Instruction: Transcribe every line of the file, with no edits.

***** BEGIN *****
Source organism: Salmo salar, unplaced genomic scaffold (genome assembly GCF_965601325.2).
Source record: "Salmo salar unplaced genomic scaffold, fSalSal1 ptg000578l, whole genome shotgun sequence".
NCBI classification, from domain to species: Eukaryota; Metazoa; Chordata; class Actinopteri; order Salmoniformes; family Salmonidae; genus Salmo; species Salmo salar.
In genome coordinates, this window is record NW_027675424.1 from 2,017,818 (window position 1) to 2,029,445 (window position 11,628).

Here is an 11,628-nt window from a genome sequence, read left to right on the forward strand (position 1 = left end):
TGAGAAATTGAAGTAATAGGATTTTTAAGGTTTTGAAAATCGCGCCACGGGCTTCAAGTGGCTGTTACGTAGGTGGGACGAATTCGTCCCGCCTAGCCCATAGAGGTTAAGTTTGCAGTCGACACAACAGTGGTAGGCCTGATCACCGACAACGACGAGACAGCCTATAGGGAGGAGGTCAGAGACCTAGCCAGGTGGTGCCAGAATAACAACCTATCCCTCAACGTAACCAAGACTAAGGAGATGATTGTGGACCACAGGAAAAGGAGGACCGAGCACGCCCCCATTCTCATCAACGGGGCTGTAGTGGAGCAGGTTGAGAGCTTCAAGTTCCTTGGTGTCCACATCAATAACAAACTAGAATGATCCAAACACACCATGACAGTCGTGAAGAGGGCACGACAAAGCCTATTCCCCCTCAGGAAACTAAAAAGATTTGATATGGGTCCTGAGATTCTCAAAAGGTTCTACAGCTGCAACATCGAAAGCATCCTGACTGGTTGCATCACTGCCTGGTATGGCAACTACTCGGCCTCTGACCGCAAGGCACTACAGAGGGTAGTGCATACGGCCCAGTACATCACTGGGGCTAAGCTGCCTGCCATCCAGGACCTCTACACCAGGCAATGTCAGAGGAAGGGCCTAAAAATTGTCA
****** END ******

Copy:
Source organism: Salmo salar, unplaced genomic scaffold (genome assembly GCF_965601325.2).
Source record: "Salmo salar unplaced genomic scaffold, fSalSal1 ptg000578l, whole genome shotgun sequence".
NCBI classification, from domain to species: Eukaryota; Metazoa; Chordata; class Actinopteri; order Salmoniformes; family Salmonidae; genus Salmo; species Salmo salar.
In genome coordinates, this window is record NW_027675424.1 from 2,017,818 (window position 1) to 2,029,445 (window position 11,628).

Here is an 11,628-nt window from a genome sequence, read left to right on the forward strand (position 1 = left end):
TGAGAAATTGAAGTAATAGGATTTTTAAGGTTTTGAAAATCGCGCCACGGGCTTCAAGTGGCTGTTACGTAGGTGGGACGAATTCGTCCCGCCTAGCCCATAGAGGTTAAGTTTGCAGTCGACACAACAGTGGTAGGCCTGATCACCGACAACGACGAGACAGCCTATAGGGAGGAGGTCAGAGACCTAGCCAGGTGGTGCCAGAATAACAACCTATCCCTCAACGTAACCAAGACTAAGGAGATGATTGTGGACCACAGGAAAAGGAGGACCGAGCACGCCCCCATTCTCATCAACGGGGCTGTAGTGGAGCAGGTTGAGAGCTTCAAGTTCCTTGGTGTCCACATCAATAACAAACTAGAATGATCCAAACACACCATGACAGTCGTGAAGAGGGCACGACAAAGCCTATTCCCCCTCAGGAAACTAAAAAGATTTGATATGGGTCCTGAGATTCTCAAAAGGTTCTACAGCTGCAACATCGAAAGCATCCTGACTGGTTGCATCACTGCCTGGTATGGCAACTACTCGGCCTCTGACCGCAAGGCACTACAGAGGGTAGTGCATACGGCCCAGTACATCACTGGGGCTAAGCTGCCTGCCATCCAGGACCTCTACACCAGGCAATGTCAGAGGAAGGGCCTAAAAATTGTCA